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  • Writer's pictureSam Orlando

Title 42 Ends This Week - Here's Everything You Need to Know

Written by: Sam Orlando

Arlington, VA - On March 20, 2020, the Centers for Disease Control and Prevention (CDC) issued a public health order known as Title 42, which allowed the U.S. government to immediately expel migrants seeking asylum at the southern border to prevent the spread of COVID-19. This measure was implemented under the Trump administration and has since been continued by the Biden administration. However, court actions have cleared the way for the final repeal of the policy as of Thursday, May 11, 2023.

What is Title 42?

Title 42 is a public health order that was issued in response to the COVID-19 pandemic. The order allows the U.S. government to immediately expel migrants seeking asylum at the southern border without providing them an opportunity to seek protection. The order was implemented by the Trump administration in March 2020 and has been continued by the Biden administration.

Under Title 42, the U.S. government has expelled more than 820,000 migrants, including over 200,000 families and unaccompanied children. These expulsions were carried out using a process known as "expedited removal," which allows for individuals to be removed from the United States without a hearing before an immigration judge.

What does the repeal of Title 42 mean?

As of May 11, 2023, Title 42 will be officially repealed. The repeal of Title 42 means that families and single adults who are seeking asylum at the southern border will no longer be immediately expelled to their home countries. Instead, they will be allowed to remain in the United States while their asylum claims are processed. This is a significant shift from the previous policy, which did not allow for individuals to seek protection in the United States.

What should we expect with the repeal of Title 42?

The repeal of Title 42 is likely to lead to an increase in the number of migrants arriving at the southern border. This is because migrants who were previously turned away will now be allowed to enter the United States to seek protection. It is also possible that there will be an increase in the number of unaccompanied children arriving at the border, as these individuals were already exempt from Title 42 expulsions.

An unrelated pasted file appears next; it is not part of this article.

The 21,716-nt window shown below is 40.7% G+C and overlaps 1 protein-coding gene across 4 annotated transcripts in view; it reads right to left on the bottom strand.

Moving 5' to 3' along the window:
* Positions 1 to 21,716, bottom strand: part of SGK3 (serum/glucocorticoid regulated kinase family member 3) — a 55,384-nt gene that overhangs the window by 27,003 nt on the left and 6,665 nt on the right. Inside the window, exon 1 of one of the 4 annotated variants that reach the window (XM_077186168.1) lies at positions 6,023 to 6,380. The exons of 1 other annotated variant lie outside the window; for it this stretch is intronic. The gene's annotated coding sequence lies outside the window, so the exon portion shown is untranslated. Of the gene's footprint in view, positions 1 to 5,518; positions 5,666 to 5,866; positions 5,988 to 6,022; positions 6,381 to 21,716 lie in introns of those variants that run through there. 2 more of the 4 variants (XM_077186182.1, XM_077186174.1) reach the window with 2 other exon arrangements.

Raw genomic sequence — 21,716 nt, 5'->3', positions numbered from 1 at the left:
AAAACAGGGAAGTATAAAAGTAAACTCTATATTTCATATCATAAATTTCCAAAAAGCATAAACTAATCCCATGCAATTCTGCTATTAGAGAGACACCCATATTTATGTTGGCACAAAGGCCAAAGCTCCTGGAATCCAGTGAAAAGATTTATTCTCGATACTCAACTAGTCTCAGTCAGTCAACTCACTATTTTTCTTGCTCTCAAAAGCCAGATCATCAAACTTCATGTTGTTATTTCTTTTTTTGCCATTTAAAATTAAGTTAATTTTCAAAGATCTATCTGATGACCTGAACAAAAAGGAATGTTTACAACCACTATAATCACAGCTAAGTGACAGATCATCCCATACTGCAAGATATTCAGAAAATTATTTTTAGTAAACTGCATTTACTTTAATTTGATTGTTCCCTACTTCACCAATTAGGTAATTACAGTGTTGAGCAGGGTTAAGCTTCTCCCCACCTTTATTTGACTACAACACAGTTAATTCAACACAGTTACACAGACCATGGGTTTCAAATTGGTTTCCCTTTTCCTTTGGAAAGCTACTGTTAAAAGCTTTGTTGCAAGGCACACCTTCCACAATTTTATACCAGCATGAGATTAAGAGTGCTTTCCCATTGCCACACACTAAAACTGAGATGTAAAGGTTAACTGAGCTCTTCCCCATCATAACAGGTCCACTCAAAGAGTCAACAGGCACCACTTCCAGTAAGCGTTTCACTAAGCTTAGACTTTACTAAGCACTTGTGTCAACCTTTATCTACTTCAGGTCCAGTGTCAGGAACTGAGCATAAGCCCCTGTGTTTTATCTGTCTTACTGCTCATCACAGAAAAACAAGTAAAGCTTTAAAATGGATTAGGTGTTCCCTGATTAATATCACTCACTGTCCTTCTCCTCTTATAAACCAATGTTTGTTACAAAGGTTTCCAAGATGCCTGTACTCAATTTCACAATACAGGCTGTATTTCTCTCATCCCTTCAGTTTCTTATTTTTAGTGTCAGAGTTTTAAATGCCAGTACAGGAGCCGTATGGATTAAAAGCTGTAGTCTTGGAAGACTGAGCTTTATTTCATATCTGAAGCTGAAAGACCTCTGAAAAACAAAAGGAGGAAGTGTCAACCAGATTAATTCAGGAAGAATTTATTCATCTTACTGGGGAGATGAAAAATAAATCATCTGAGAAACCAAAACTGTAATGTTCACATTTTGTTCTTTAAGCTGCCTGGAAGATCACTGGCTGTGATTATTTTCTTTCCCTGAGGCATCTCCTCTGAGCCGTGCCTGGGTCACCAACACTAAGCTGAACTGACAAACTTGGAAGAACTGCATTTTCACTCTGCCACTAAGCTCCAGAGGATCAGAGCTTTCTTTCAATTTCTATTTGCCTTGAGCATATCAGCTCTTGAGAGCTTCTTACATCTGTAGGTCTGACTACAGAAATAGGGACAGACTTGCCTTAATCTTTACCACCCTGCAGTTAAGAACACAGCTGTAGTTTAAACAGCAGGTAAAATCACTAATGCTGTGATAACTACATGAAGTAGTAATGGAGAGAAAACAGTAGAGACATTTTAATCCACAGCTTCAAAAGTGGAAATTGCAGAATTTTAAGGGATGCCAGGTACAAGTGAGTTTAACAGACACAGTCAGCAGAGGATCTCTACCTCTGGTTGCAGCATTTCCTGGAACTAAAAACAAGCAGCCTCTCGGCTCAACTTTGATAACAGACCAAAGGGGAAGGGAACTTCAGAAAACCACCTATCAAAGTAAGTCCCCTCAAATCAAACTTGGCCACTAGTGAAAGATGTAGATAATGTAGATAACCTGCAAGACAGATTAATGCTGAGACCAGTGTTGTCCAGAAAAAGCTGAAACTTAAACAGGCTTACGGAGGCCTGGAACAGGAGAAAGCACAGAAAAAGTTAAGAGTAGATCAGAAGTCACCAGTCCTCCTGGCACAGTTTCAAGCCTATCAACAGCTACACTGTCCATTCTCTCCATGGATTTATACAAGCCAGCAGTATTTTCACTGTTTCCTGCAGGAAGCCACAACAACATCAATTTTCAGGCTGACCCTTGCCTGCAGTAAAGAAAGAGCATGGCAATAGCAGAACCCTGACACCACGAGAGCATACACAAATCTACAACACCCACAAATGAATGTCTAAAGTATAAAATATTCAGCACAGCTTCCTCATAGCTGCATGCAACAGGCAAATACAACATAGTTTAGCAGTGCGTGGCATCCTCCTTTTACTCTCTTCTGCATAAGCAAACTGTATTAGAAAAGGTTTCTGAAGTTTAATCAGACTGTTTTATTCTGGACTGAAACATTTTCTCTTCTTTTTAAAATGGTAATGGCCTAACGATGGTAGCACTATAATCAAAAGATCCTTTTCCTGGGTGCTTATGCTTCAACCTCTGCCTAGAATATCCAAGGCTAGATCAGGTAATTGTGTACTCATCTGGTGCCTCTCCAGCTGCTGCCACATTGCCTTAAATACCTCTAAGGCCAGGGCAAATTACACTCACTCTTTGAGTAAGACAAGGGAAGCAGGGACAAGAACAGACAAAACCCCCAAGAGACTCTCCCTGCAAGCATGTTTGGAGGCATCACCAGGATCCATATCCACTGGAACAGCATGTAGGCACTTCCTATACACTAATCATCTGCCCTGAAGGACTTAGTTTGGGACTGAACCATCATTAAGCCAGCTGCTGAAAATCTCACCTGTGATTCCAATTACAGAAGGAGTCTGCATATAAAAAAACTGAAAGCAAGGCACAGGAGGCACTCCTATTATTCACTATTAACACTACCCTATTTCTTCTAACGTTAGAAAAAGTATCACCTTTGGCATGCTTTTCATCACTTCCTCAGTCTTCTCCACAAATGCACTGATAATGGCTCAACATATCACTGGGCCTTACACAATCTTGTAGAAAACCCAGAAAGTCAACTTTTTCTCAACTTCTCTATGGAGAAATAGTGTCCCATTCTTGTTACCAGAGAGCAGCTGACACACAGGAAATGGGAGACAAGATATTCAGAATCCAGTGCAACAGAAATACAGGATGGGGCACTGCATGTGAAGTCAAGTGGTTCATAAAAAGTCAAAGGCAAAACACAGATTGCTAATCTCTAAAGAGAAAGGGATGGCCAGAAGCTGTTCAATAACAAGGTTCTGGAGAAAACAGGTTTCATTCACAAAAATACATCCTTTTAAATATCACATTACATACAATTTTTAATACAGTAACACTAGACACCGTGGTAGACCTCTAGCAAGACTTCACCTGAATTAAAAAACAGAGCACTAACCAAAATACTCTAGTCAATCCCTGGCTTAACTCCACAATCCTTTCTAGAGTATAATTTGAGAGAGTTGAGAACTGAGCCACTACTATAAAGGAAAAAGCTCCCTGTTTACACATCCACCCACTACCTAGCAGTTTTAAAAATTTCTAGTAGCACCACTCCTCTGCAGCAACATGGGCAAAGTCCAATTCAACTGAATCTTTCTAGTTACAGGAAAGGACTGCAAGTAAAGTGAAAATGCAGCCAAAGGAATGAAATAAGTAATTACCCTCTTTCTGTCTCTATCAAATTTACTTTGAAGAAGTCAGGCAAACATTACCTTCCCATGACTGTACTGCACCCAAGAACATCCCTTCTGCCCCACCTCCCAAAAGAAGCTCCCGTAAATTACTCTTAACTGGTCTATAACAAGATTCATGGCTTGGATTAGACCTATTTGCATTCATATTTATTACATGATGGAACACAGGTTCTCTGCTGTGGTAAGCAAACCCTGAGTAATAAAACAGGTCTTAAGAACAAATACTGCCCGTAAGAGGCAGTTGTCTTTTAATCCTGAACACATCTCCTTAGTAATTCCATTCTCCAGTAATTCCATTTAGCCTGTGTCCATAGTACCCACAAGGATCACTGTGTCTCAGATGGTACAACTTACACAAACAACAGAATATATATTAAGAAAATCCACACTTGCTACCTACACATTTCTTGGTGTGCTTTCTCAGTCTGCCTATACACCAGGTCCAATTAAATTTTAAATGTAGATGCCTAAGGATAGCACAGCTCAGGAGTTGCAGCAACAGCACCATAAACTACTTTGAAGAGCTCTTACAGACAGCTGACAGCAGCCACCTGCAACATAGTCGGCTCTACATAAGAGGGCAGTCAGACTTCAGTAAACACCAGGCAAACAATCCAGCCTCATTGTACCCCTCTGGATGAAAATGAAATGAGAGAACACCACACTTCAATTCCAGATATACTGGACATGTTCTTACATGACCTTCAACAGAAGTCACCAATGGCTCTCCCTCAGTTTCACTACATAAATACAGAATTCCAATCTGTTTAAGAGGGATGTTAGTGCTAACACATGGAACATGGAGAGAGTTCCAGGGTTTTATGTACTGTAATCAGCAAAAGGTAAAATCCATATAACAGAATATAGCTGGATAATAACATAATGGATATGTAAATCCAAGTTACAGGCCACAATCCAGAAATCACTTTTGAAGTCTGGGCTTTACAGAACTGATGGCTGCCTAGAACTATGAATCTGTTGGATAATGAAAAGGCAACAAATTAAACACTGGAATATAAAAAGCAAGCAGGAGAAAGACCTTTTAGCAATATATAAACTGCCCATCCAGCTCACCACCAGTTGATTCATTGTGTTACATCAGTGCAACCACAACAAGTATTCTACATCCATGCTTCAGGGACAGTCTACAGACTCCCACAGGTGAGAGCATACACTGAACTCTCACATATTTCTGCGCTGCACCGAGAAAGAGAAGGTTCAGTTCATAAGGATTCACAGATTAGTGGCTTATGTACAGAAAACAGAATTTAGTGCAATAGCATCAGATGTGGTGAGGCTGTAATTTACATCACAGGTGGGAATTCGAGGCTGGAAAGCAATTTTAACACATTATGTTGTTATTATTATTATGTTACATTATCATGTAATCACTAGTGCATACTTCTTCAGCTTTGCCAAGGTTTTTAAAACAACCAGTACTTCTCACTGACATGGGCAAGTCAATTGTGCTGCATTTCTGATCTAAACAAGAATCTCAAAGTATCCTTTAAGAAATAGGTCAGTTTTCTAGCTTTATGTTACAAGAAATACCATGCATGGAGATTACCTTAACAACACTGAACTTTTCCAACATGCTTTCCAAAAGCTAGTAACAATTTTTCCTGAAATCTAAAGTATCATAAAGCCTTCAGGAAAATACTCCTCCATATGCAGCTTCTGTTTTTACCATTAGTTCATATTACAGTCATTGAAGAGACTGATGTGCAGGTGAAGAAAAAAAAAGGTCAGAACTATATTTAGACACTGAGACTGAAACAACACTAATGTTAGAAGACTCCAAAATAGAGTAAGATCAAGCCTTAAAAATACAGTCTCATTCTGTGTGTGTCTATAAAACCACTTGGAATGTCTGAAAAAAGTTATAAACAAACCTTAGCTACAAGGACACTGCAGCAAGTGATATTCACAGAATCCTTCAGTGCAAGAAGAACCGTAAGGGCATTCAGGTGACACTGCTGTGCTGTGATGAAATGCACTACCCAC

The increase in the number of migrants arriving at the border is likely to put a strain on immigration processing facilities and the immigration court system. This may lead to longer wait times for individuals seeking asylum, and a backlog of cases in the immigration court system.

In addition, the repeal of Title 42 is likely to put a strain on local and state law enforcement. These agencies may be required to provide support to federal agencies in processing and transporting migrants.

Politically, the repeal of Title 42 is likely to be exploited by politicians on both sides of the issue for political gain. Republicans are likely to use the issue to criticize the Biden administration for being soft on immigration, while Democrats are likely to use the issue to criticize the previous administration for its harsh immigration policies.

What are the arguments for and against Title 42?

Supporters of Title 42 argue that it is necessary to protect public health by preventing the spread of COVID-19. They argue that the order is a necessary measure to prevent the overcrowding of detention facilities and to reduce the risk of COVID-19 outbreaks among migrants and staff.

The end of the Title 42 policy means that border authorities will no longer be able to expel most migrants on public health grounds, and instead will have to process them through immigration courts. This could lead to increased migration on the southern border, as well as backed up immigration courts, stress on local and state law enforcement, and more politicians on both sides of this issue exploiting it for political gain.

Some lawmakers have expressed concern about the potential for increased COVID-19 transmission with the end of Title 42. However, the Biden administration has argued that the policy was not effective in preventing the spread of COVID-19 and that the government can instead implement measures such as testing and vaccination requirements to address public health concerns.

Critics of Title 42 have also raised concerns about the policy's impact on asylum seekers and their legal rights. Under U.S. and international law, individuals have the right to seek asylum if they are fleeing persecution or violence in their home country. However, the Title 42 policy has effectively closed the border to most asylum seekers, leaving them in limbo and at risk of deportation to dangerous conditions.

Immigrant rights groups have welcomed the end of Title 42 and are calling for the Biden administration to restore asylum protections for those seeking refuge in the U.S. They argue that the policy has been used as a tool to deny vulnerable populations access to the asylum process and that the U.S. has a moral obligation to provide safe haven for those fleeing persecution.

While the end of Title 42 is a positive step towards a more humane and just immigration system, there is still much work to be done to address the root causes of migration and create a fair and effective system for processing asylum claims. The Biden administration has promised to pursue comprehensive immigration reform, but the political realities of a divided Congress may make this a difficult task.

In the meantime, the end of Title 42 provides a glimmer of hope for asylum seekers and immigrant rights advocates who have long been calling for an end to this cruel policy. It is a reminder that public health concerns should never be used as an excuse to violate human rights or deny access to due process.

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